Want to find the ultimate in peace and happiness? The key is to make sure you haven't fallen into a relaxation rut. If your usual stress buster isn't soothing your anxiety like it used to, you need to try something new to boost peace of mind. We found five cool variations on popular pastimes that can settle your nerves in record time.
If you wind down with a bath...
Try a natural hot spring
Move over, Mr. Bubble. It's worth going the extra tension-taming mile to plunge into a natural spring. "Soaking in hot springs lowers levels of the stress hormone cortisol, which reduces inflammation and built-up strain in your ligaments and joints," says Pamela Peeke, MD, MPH, an assistant professor of medicine at the University of Maryland School of Medicine. Some top spots include Dunton Hot Springs in Colorado ($75 for the day, including lunch), the Hot Springs Resort & Spa in North Carolina (from $12), and Ojo Caliente Mineral Springs in New Mexico (from $16). For more ideas, visit trails.com, which has a substantial database of hot springs, including secluded ones that require a hike through the woods.
If you empty your mind with meditation...
Shake up your seated practice with qigong (pronounced chee-gong, which means "energy work"), an active Chinese meditation routine that mixes and matches hundreds of fluid, graceful dancelike exercises. By focusing on these repetitive movements and your breathing, your mind pushes aside intrusive thoughts and elicits the body's relaxation response: Your heart rate slows down and blood pressure, adrenaline, and cortisol levels drop. Classes are often held at YMCAs, gyms, and community or wellness centers and cost around $10 to $20 per session. To find a local instructor, go to the National Qigong Association's Web site, nqa.org.
If you walk off a bad day...
Try a labyrinth stroll
These mazelike paths, which date back thousands of years, have grown in popularity, thanks in part to promising research documenting meditation's effects on blood pressure, cortisol levels, and other markers of stress reduction, according to M. Kay Sandor, PhD, an associate professor of nursing at the University of Texas Medical Branch at Galveston. Labyrinths can be inlaid on church floors, marked by stones in a garden, mowed into grassy fields, or painted on the ground in public parks. Walkers follow a single circuitous route free of wrong turns or dead ends toward the center. Most courses take about 20 minutes to complete, but Sandor suggests that you go at your own pace. When you reach the center, take as much time as you'd like for reflection--then retrace your steps back out. Finding a labyrinth is relatively easy: More than 1,000 hospitals, spas, schools, churches, and wellness centers in the United States have installed labyrinths on-site. (You can also search veriditas.net to find one near you.)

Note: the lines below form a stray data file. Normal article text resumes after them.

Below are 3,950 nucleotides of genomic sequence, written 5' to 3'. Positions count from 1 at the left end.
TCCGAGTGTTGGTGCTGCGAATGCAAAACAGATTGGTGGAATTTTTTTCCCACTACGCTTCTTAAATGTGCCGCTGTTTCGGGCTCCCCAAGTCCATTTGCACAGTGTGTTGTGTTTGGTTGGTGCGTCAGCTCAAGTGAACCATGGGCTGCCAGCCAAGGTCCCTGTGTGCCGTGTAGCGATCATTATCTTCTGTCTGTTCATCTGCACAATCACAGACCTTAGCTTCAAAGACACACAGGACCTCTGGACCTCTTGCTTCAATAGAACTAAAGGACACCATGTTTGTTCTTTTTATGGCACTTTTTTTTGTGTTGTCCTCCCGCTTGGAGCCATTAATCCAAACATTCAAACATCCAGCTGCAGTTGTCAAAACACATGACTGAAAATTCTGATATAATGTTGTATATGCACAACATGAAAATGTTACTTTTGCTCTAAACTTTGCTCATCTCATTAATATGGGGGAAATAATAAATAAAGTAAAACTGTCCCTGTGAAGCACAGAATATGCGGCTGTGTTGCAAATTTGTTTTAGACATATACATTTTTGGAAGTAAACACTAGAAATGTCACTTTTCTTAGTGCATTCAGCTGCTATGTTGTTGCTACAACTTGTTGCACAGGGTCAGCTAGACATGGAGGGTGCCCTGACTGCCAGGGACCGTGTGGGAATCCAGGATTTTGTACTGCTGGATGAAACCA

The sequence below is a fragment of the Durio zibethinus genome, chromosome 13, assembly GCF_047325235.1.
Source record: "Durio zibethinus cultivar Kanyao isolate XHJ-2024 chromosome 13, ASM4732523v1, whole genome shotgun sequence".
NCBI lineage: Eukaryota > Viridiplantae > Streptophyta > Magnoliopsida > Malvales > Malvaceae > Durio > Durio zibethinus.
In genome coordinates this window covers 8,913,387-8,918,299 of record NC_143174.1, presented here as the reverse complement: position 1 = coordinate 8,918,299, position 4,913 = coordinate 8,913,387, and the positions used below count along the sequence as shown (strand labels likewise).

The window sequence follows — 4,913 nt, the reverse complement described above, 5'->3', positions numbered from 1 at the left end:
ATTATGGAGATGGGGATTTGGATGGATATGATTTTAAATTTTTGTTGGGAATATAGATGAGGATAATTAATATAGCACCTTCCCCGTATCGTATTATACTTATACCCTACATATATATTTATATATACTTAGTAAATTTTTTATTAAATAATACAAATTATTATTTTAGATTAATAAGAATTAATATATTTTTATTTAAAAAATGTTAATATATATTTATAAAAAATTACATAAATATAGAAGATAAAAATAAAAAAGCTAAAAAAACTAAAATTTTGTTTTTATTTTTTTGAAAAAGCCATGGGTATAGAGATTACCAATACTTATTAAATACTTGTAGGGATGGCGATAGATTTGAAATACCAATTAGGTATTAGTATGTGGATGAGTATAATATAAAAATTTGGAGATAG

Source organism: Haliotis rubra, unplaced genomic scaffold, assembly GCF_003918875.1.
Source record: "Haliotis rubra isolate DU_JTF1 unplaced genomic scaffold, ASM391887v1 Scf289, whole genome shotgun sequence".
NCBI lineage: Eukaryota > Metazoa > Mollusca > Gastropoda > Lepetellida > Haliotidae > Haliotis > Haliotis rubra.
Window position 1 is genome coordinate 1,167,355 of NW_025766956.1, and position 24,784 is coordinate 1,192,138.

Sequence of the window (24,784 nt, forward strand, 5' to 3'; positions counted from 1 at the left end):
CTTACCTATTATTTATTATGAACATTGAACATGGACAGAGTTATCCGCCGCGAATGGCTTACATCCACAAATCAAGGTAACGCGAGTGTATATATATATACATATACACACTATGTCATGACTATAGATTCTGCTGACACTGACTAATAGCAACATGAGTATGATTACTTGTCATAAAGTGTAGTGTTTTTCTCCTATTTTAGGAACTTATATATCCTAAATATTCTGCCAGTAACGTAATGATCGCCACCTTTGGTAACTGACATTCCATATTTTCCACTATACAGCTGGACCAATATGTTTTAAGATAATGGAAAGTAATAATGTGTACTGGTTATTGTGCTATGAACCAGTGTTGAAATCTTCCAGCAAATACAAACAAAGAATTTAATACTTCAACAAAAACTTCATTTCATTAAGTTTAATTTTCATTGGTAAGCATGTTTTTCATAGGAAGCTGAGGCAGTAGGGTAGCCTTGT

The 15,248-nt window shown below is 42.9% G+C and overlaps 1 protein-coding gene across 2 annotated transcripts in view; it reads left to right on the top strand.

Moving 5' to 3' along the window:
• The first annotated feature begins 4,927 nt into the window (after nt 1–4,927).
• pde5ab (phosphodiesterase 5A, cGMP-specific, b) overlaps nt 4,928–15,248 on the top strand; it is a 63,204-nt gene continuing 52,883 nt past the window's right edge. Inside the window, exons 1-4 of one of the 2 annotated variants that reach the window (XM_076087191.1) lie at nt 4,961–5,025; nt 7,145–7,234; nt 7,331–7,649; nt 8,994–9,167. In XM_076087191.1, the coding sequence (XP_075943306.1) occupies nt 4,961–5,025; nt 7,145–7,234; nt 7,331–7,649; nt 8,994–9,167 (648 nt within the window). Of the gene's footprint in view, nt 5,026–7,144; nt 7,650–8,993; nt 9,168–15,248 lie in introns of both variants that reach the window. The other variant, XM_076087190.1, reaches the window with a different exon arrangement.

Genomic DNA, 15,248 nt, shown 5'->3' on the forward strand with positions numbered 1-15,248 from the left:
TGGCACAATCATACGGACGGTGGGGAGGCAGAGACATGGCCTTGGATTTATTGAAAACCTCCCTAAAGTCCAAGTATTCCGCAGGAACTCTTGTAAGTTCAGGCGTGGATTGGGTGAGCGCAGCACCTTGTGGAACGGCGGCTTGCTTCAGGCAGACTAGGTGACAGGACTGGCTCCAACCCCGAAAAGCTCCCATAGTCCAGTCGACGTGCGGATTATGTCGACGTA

If you refresh your spirits by hiking...
A high-tech version of an old-fashioned scavenger hunt, geocaching has become an increasingly popular weekend activity since global positioning system (GPS) signals were made accessible to the public in 2000. Participants log on to a free geocaching Web site to get the coordinates of "caches"--secret stashes of everyday objects hidden across the world. Any person, team, or organization can set up and monitor a cache according to safe geocaching rules--in fact, there are already more than 350,000 caches scattered around the globe. Each cache is ranked according to the difficulty of the hunt and terrain, so you can choose a trek that matches your fitness level. Players plug the specific coordinates into a handheld GPS device that guides them as they walk through woods, snowshoe along trails, or hike through mountain meadows. When you find a cache, you can take the trinket out of it and leave a new treasure behind for the next person to discover. Most caches also include a logbook for you to sign and date with a brief description of your journey. Check out geocaching.com to find cache coordinates in your area.
If you decompress with massage...
Japanese for "universal life energy," this bodywork method involves gentle or no touch. Reiki therapists believe that they can channel energy through their hands and transmit it to the patient, promoting balance and healing. During a Reiki session, which typically lasts between 60 and 90 minutes, you'll lie on a massage table, fully dressed, while the therapist places her hands in various positions around your head, torso, legs, and feet. Studies have shown that Reiki reduces anxiety and blood pressure. To find a local Reiki therapist, contact the International Association of Reiki Professionals (iarp.org) or the International Center for Reiki Training (reiki.org).
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